Lee St. Water Tower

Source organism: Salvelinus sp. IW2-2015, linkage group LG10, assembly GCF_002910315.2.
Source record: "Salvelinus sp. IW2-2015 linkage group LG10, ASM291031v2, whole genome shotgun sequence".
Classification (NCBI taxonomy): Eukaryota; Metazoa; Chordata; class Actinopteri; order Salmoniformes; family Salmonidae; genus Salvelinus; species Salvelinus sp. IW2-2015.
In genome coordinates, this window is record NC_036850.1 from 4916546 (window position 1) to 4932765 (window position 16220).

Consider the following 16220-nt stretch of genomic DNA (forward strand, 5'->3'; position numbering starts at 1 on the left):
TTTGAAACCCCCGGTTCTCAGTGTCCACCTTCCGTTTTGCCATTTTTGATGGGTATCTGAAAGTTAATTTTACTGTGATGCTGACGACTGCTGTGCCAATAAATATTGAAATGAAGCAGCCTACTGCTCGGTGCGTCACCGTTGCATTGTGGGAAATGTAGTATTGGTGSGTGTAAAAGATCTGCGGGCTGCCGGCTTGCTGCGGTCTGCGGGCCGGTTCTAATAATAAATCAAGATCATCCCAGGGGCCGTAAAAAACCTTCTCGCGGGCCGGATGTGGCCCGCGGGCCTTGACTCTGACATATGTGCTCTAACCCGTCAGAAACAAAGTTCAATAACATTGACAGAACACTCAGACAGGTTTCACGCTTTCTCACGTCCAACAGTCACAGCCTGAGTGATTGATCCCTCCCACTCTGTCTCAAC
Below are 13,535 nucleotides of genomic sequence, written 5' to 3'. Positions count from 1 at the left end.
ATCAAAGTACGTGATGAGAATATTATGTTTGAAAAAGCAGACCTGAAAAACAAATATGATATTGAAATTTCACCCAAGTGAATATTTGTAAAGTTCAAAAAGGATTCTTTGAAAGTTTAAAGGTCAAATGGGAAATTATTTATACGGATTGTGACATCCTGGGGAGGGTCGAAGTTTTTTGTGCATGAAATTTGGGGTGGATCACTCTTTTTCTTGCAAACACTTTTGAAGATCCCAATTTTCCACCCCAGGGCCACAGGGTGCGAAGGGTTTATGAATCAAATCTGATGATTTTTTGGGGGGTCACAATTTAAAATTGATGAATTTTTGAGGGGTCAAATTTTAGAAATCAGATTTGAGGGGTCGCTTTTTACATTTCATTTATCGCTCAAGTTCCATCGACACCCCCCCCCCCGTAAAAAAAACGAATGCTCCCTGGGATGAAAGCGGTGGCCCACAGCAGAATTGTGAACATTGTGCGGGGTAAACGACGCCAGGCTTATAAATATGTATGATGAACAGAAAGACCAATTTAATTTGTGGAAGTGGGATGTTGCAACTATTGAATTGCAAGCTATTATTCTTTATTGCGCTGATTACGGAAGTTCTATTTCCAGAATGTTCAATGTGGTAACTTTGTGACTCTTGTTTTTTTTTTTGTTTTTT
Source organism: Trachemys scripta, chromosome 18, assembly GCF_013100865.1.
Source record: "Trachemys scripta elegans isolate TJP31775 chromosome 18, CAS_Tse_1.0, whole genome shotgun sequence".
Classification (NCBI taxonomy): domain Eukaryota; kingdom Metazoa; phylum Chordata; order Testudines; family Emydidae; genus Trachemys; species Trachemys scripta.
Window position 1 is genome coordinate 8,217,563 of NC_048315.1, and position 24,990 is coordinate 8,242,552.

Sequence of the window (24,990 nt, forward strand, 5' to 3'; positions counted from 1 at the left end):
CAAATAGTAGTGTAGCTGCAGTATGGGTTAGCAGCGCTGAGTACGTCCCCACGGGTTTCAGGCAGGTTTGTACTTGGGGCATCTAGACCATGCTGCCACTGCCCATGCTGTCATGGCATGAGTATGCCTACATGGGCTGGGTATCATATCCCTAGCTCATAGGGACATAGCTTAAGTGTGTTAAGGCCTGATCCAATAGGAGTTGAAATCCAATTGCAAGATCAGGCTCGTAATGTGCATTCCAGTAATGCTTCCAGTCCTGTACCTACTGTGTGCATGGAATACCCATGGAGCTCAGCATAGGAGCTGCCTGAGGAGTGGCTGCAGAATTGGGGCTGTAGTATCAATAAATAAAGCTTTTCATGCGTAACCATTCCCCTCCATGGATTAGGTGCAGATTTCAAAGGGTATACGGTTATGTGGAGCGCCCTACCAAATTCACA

This unique landmark continues to tower over the buildings of downtown Alexandria as an integral component of its skyline and landscape. It was originally built as a water tower, or “water works stand pipe”; this type of standpipe was typical of the late 19th century. Initially erected to supply water to the town by equalizing water pressure, the tower stood next to the Parish Jail and Fire Station No. 1 which existed on this block c. 1909 before the present day fire station was established; at this time the tower’s capacity was 210,000 gallons. It is 140 feet tall and between 16 and 18 feet in diameter, composed of hand-riveted iron plates with decorative metal cresting along the top and triangular brackets at the base. At one point there were hundreds of these 19th century standpipes across the country – since replaced by modern water towers.It was almost demolished and used for scrap iron, estimated at 300,000 pounds, for the war effort in 1942. The Lee St. water tower remains and represents the evolution of water system technology in Alexandria.